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AIDS a Glamorous Multi-Billion Dollar Industry – Sufferers Forgotten
ImageTORONTO, August 17, 2006 (LifeSiteNews.com) – Huge profits for pharmaceutical and condom manufacturers, bottomless grants for researchers and NGO’s, publicity and money for research foundations, six-digit salaries for advertising executives and increasing fame for big name celebrities are creating a disincentive to actually stop the disease say some AIDS activists.

The “AIDS industry,” is a multi-billion dollar international enterprise now, and those who gather to enjoy lavish meals and hotels in Toronto this week, are more interested in “managing the disease” than in curing it or stopping its spread, says Martin Sempa, a leading AIDS fighter from Uganda.

Sempa, who has struggled against HIV/AIDS in his home country for 16 years – through radio, college “edutainment” rallies, research and advocacy and government policy formulation – told LifeSiteNews.com that the roving publicity circus that the annual International AIDS Conferences have become is a distraction from what is really happening in Africa and other countries blighted with the disease.

But worse than this, he says, they have become a vehicle for an inhuman leftist ideology under the guise of multi-million dollar philanthropy, a vehicle for a Hollywood-style celebrity cult and brazen anti-American political machine.

“Most of these guys don’t care about stopping HIV/AIDS but just about managing the disease, keeping it going so they can continue to profit,” Sempa said.

“It’s a multi-billion dollar industry,” he said. “Pharmaceuticals, condoms, counsellors, distributors, advertising executives, grants for fake human rights groups and celebrity status. If you have AIDS you can be a star if you promote their agenda. It’s become a disease of opportunity. If AIDS stopped today there would be millions of people who would stop getting an income.”

“I wouldn’t waste my time.” Sempa said when asked why he had not attended the Conference. “I didn’t want to spend good money on fancy hotels and expensive meals to have no one listen to me. In Bangkok {2004}, the president of Uganda was booed {for promoting his country’s abstinence program}. It was a hostile social environment and not conducive to a free exchange of ideas. A single mention of abstinence makes them become rabid.” 

“Our programs are under attack by human rights groups who claim that in trying to turn people away from sexual promiscuity, we are violating human rights. Human rights to them means condoms.”

This week the approximately 24,000 delegates to the Toronto AIDS Conference have heard arguments for legalizing prostitution and promoting IV drug use by creating government funded injection sites, as well as more mundane presentations on the medical aspects of the disease itself and the latest antiretroviral drug treatments.

It has been made clear by speakers that the fight against AIDS is going to be a matter more of prevention than of cure and treatment, and the need for an effective prevention method is growing more urgent by the day. According to the most recent UNAIDS report, half of all 15-year-old boys in Zimbabwe can expect to die before the age of 50. A third of the work force will be lost by the year 2005. Life expectancy for women is now only 39 years.

The emphasis on glittering celebrities and lavish conferences has annoyed even those activists attending the Toronto conference. The National Post reports that Sipho Mthathi, head of the South African group Treatment Action Campaign, said that movie stars and other celebrities are distracting from the actual people with the disease and the people working to help them.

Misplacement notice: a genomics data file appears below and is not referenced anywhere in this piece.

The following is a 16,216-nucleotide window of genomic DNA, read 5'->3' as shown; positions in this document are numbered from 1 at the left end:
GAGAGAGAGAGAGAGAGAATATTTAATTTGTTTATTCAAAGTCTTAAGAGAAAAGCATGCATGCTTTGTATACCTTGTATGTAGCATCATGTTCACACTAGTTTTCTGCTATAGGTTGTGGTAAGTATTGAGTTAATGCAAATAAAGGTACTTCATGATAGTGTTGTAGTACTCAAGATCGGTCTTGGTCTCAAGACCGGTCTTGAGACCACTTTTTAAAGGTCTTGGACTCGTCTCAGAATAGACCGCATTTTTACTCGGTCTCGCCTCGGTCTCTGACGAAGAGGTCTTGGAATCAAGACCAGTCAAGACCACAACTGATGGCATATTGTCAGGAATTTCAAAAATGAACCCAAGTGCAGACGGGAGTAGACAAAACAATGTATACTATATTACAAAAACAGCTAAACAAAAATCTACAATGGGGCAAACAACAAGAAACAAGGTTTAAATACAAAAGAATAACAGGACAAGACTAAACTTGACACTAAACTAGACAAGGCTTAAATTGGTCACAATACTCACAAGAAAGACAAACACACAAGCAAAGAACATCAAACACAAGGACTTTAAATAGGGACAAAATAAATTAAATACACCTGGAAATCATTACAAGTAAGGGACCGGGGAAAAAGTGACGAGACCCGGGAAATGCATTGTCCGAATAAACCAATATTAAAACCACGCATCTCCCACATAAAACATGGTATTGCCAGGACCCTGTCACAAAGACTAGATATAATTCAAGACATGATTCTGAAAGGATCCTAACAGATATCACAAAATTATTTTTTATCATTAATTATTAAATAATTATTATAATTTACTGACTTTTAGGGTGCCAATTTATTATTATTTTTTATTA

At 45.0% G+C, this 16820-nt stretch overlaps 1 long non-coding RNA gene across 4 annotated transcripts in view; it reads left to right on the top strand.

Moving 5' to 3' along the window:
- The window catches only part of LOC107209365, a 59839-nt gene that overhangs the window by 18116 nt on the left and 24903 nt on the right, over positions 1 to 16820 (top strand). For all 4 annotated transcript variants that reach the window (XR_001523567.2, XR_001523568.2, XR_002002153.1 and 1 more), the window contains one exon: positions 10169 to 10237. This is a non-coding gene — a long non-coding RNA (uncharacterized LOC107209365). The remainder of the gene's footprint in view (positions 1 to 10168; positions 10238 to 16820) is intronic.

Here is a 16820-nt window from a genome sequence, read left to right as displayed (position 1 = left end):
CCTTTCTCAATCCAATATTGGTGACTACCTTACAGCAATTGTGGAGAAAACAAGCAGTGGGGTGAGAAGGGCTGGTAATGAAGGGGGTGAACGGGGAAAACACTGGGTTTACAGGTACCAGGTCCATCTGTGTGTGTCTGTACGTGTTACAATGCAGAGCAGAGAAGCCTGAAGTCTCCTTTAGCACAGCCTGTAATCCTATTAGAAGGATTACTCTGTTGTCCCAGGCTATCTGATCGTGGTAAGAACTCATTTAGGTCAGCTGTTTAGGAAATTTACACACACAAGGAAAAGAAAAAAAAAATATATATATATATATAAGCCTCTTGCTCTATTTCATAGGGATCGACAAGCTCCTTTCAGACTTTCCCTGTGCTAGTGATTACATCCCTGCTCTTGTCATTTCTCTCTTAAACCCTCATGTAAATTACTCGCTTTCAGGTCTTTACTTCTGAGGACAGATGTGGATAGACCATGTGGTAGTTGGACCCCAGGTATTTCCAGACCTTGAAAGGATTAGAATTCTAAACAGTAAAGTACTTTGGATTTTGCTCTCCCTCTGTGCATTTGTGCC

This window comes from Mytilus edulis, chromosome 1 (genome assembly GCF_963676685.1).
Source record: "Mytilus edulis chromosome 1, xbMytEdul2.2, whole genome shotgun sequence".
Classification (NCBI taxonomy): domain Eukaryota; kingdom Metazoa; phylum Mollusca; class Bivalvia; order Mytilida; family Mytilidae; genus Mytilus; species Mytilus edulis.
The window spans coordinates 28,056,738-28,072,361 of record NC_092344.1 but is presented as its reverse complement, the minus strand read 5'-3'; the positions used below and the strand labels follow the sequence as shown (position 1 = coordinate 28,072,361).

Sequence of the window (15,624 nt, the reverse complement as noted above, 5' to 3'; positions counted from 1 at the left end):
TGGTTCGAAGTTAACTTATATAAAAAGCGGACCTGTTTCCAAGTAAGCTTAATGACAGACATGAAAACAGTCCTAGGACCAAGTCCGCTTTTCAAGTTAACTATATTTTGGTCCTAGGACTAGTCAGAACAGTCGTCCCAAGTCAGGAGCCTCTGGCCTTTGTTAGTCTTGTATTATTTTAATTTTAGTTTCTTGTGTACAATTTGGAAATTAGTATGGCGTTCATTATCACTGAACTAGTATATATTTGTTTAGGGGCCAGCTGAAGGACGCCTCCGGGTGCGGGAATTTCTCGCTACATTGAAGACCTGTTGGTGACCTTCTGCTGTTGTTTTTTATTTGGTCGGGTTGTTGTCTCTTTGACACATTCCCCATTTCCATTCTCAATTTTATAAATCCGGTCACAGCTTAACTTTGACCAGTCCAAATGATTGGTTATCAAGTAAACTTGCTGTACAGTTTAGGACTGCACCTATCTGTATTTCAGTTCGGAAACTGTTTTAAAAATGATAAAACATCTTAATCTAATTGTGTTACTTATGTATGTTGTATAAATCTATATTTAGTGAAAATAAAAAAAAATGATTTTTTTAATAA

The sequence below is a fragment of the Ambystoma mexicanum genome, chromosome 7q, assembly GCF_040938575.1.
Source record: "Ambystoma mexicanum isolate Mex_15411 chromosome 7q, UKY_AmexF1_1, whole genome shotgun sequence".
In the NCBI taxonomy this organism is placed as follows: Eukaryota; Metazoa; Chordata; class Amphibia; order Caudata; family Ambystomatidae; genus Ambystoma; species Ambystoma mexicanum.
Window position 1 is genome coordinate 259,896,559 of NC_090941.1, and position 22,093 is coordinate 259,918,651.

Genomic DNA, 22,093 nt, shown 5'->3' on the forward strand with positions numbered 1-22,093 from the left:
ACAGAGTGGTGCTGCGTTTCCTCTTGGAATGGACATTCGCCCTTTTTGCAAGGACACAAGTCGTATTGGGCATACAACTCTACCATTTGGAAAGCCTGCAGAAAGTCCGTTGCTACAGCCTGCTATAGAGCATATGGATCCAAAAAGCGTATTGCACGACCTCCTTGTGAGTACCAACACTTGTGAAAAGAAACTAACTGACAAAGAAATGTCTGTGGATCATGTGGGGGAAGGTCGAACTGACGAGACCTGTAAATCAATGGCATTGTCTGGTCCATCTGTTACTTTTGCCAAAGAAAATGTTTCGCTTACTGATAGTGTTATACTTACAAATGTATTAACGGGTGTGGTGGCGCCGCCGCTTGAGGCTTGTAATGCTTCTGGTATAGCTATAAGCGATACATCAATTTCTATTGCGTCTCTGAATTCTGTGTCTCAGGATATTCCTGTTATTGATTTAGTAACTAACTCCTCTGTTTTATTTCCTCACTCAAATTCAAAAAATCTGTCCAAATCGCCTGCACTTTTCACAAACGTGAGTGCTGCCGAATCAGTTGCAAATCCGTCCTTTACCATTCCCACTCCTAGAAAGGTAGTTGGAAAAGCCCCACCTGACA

“This conference has been more of a Hollywood conference for philanthropists and stars than for people who are living with AIDS,” Mathathi said. “We would like this to be registered by the International AIDS Society that we are quite aggrieved. Does money and does being a former president buy you a voice in today's times?”

On Sunday, Robert Gallo, co-discoverer of the AIDS virus in the 1980s who did not attend, was quoted on the front page of the Toronto Star blasting the conference as “irrelevant” and “silly.” He added that if it takes celebrity star power to get people to come to such a conference, “then you've got the wrong people coming.”

Newsday columnist James P. Pinkerton, pointed out the heavy-handed political bias of Canada’s leftist population control and abortion promoting superstar, Stephen Lewis, recently appointed as the UN's special envoy for AIDS in Africa.

Pinkerton wrote, “{Lewis} seems to spend most of his time not in Africa, but instead lecturing Western governments about their shortcomings.”

”It's hard to imagine that Lewis is helping Africa by bashing the big donor countries, especially when he doesn't even have his facts straight. On Wednesday he decried President George W. Bush's pro-abstinence policies, describing them as ‘incipient neo-colonialism.’”

Martin Sempa was even more forthright about Lewis’ shortcomings in the AIDS fight. “I wrote a letter to {UN Secretary General} Kofi Anan telling him the best thing he can do for AIDS in Africa is to fire Stephen Lewis. He is not interested in stopping AIDS but only in promoting his political agenda.”

Sempa said, “This movement doesn't think any more. It’s agenda based and driven. If you don’t like George Bush, attack the AIDS program in Africa. Or the Iraq war.

If you don’t like the Pope or the Catholic Church you can attack him on his stand against condoms. That’s how the AIDS crisis is being used politically.”

Source Lifenews.com